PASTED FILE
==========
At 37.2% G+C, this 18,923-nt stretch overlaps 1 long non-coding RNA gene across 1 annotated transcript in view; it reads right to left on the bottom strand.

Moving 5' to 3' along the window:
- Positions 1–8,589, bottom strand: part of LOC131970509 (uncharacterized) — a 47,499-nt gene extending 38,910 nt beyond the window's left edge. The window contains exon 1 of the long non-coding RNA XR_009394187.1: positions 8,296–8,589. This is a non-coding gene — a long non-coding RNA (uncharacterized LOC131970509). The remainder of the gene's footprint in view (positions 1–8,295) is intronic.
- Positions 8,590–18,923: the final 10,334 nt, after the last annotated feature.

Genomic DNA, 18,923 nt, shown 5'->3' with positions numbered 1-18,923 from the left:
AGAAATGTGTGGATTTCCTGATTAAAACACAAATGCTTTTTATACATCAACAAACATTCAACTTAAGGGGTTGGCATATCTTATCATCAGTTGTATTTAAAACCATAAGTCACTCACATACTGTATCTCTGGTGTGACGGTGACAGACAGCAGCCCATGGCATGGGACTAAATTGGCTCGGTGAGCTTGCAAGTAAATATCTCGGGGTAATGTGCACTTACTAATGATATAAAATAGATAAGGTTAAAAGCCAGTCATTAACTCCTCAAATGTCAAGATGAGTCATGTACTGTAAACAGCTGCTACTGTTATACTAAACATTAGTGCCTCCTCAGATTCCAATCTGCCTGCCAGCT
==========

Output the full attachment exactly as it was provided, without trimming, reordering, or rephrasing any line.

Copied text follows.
At 37.2% G+C, this 18,923-nt stretch overlaps 1 long non-coding RNA gene across 1 annotated transcript in view; it reads right to left on the bottom strand.

Moving 5' to 3' along the window:
- Positions 1–8,589, bottom strand: part of LOC131970509 (uncharacterized) — a 47,499-nt gene extending 38,910 nt beyond the window's left edge. The window contains exon 1 of the long non-coding RNA XR_009394187.1: positions 8,296–8,589. This is a non-coding gene — a long non-coding RNA (uncharacterized LOC131970509). The remainder of the gene's footprint in view (positions 1–8,295) is intronic.
- Positions 8,590–18,923: the final 10,334 nt, after the last annotated feature.

Genomic DNA, 18,923 nt, shown 5'->3' with positions numbered 1-18,923 from the left:
AGAAATGTGTGGATTTCCTGATTAAAACACAAATGCTTTTTATACATCAACAAACATTCAACTTAAGGGGTTGGCATATCTTATCATCAGTTGTATTTAAAACCATAAGTCACTCACATACTGTATCTCTGGTGTGACGGTGACAGACAGCAGCCCATGGCATGGGACTAAATTGGCTCGGTGAGCTTGCAAGTAAATATCTCGGGGTAATGTGCACTTACTAATGATATAAAATAGATAAGGTTAAAAGCCAGTCATTAACTCCTCAAATGTCAAGATGAGTCATGTACTGTAAACAGCTGCTACTGTTATACTAAACATTAGTGCCTCCTCAGATTCCAATCTGCCTGCCAGCT